What happens if an election result is disputed?

When an election takes place, it is absolutely vital that its result is accepted by those who have taken part in the election. This ensures that politics remains peaceful and fair by making sure that voters are heard and they are governed by the party they vote for.

But if an election takes place and some think that it has not been free and fair worries will arise over the electoral system. This can mean that a government may be in office but without the support of voters.  This is the case in Mozambique, whose recent general election results have been disputed by the opposition party.

MOZAMBIQUE

Mozambique held a general election on 15 October 2019 in which the current President won another five-year term and secured 73% of the Presidential vote. His FRELIMO party also won just under three quarters of the parliamentary seats in a landslide win.

However, the results of this election have not been accepted by the main opposition party, RENAMO. They have claimed that the election involved intimidation, violence and vote rigging by the ruling party, which denies these claims. RENAMO’s vote share went sharply down in the election as they won 21% of the vote in the presidential contest.  Although Mozambique’s 17-member national elections commission approved the results by 9 votes to 8, many independent observers have described the election as being deeply flawed.

In addition to this, RENAMO’s leader Ossufo Momade has claimed that the alleged cheating in the election broke key aspects of a peace deal it signed with the ruling party in August. The deal called for free and fair elections. If RENAMO’s claims are true then this part of the deal will be broken. This deal ended decades of conflict between the two main parties, who have in the past fought a civil war from 1975 to 1991 and from 2013 to 2016.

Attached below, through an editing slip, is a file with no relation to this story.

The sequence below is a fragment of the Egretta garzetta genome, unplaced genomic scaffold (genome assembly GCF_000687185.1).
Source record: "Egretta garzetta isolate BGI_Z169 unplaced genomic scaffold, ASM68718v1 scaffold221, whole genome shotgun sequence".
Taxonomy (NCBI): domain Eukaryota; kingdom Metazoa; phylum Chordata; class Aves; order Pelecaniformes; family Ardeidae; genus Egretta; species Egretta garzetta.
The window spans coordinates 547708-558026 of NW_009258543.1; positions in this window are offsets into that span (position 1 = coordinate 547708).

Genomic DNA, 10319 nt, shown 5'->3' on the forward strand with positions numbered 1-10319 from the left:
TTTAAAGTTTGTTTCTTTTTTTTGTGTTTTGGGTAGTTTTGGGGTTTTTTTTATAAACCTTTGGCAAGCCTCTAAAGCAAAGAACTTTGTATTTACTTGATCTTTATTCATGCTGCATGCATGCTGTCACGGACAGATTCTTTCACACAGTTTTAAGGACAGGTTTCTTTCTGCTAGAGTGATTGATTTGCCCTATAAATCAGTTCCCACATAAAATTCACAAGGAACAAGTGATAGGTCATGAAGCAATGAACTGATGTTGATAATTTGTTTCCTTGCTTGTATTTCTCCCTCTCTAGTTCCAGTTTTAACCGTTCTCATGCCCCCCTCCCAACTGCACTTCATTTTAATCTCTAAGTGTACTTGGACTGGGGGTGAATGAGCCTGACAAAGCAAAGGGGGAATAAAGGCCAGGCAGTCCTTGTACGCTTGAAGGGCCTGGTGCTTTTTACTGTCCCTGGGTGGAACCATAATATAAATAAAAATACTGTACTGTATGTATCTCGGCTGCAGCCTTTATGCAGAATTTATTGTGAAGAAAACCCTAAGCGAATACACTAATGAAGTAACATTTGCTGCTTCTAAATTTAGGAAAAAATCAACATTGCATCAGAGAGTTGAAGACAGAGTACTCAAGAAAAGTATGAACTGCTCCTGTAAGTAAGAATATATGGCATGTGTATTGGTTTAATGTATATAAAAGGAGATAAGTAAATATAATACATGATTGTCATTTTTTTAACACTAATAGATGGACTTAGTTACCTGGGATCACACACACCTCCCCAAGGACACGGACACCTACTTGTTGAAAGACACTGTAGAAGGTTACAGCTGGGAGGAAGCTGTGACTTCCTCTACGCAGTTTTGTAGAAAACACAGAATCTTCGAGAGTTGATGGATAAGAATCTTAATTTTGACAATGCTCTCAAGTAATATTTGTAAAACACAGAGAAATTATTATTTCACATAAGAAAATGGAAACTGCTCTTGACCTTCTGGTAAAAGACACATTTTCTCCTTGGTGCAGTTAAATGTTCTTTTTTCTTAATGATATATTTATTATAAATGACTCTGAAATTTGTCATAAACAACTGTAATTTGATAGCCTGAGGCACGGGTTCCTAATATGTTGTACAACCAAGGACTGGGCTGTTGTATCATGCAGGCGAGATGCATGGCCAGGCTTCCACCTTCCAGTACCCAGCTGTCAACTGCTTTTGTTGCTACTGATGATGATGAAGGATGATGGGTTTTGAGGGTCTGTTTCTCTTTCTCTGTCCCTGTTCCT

The opposition’s claims about the election have brought the future of the deal into question. This is worrying as it was widely thought that a free and fair election could promote a lasting peace. However, this can only happen if the election result is accepted and the questions over the government’s conduct raised by RENAMO could put this in danger.

CONCLUSION

In a democracy, it is very important that election results are accepted by all who take part in the election. However, when it is suspected that the election has not been free and fair then worrying questions are brought up of whether the government has the support of voters. Once this is the case, the government’s alleged lack of voter support can be damaging to the government and can often only be resolved by having the election again.

MARTIN CUDDEN

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